However, we won’t ignore physical geography. The museum will host a show on earthquakes, certainly a topical subject in Los Angeles, and another on the subject of water in Los Angeles, an issue fraught with drama in this region, as anyone who has ever seen the film Chinatown will testify to. We will also focus on the economic geography of the region, with exhibitions on the motion picture business (AKA The Industry) and another on the former glory days of L.A.’s industrial past, when steel plants and car factories dotted the landscape of Southeast Los Angeles.
The museum also hopes to be an educational resource center for the community, offering free cultural geography and GIS courses to underserved K-12 students. It will also host conferences, colloquiums, and lectures about the geo-history of the region, and will present a series of films which use L.A. as its setting, from noir classic Double Indemnity to Oscar-winner Crash to academic favorite Blade Runner to the drama-documentary Exiles to cult film The Big Lebowski. A literary series featuring Los Angeles fiction will also be mounted, including tributes to If He Hollers Let Him Go by Chester Himes, Play It As It Lays by Joan Didion, and Inherent Vice by Thomas Pynchon, among others.
There is no reason why geography cannot take a central position in the cultural ambience of any big city. Pressing social issues are in our ambit, from the aforementioned homelessness and gentrification to economic dislocation and demographic transformations. There are anthropological museums, archeological museums, and of course history museums, not to mention sports museums, musical instrument museums and farm implement museums; I see no reason why there shouldn’t be geographical museums.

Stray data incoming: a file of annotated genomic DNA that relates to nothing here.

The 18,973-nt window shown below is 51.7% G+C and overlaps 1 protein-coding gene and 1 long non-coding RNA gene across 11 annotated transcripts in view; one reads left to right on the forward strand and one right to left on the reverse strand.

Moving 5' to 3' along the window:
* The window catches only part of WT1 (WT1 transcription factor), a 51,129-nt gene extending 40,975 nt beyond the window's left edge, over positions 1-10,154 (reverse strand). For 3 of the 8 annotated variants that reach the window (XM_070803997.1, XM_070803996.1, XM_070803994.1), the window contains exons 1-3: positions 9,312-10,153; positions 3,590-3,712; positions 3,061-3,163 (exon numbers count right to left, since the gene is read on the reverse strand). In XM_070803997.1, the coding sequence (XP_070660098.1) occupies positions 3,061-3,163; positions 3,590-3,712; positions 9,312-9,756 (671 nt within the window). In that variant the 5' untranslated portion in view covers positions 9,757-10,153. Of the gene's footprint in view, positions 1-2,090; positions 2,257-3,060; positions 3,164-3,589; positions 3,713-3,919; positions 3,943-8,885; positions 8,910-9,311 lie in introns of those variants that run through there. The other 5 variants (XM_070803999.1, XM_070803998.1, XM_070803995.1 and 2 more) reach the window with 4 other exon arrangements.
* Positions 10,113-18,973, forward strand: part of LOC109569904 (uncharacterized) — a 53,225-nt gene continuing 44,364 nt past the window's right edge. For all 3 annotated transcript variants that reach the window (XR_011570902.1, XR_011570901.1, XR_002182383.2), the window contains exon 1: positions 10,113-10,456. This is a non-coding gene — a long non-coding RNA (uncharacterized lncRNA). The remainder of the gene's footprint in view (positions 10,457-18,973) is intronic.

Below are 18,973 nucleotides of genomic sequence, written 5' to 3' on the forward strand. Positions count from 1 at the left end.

However, there is one obstacle and it may be an overwhelming one. It requires that geographers leave the academic grove, at least on a part-time basis, and engage with the wider community. This not only requires considerable time, often without immediate remuneration, but may also require a more generalized approach to the discipline, one that allows folks other than academics into the fold. A style is needed that is suited to a broad swath of the public, one that doesn’t dumb down complex ideas yet is accessible to all and sundry, from garage mechanics to nuclear physicists. A capacity to navigate through institutional terrain while simultaneously performing banal tasks, such as raising money and keeping to a budget, are also required. Many academics will throw up their hands at such a prospect: isn’t there enough bureaucratic balderdash in a typical geography department without ranging into the civic mileau and opening a damn museum?
That is a sentiment I readily understand, as I am facing many of these tedious mundane tasks as I launch the Los Angeles Museum of Geography. However, the opportunity of placing geography where it belongs – right in the center of things, in my estimation – is too tempting to bypass. So the next time you’re in L.A., look us up. Perhaps we’ll be exhibiting our upcoming show on the haunted geographies of L.A. or one on civic unrest in the city, certainly a subject writhing with promise, or the show on food in L.A. A geography museum does make sense as it can provide a wonderful avenue for geographers to present their ideas and research to an audience. May there be a thousand such museums in a thousand cities, from London to Dakar and Shanghai to Bogotá.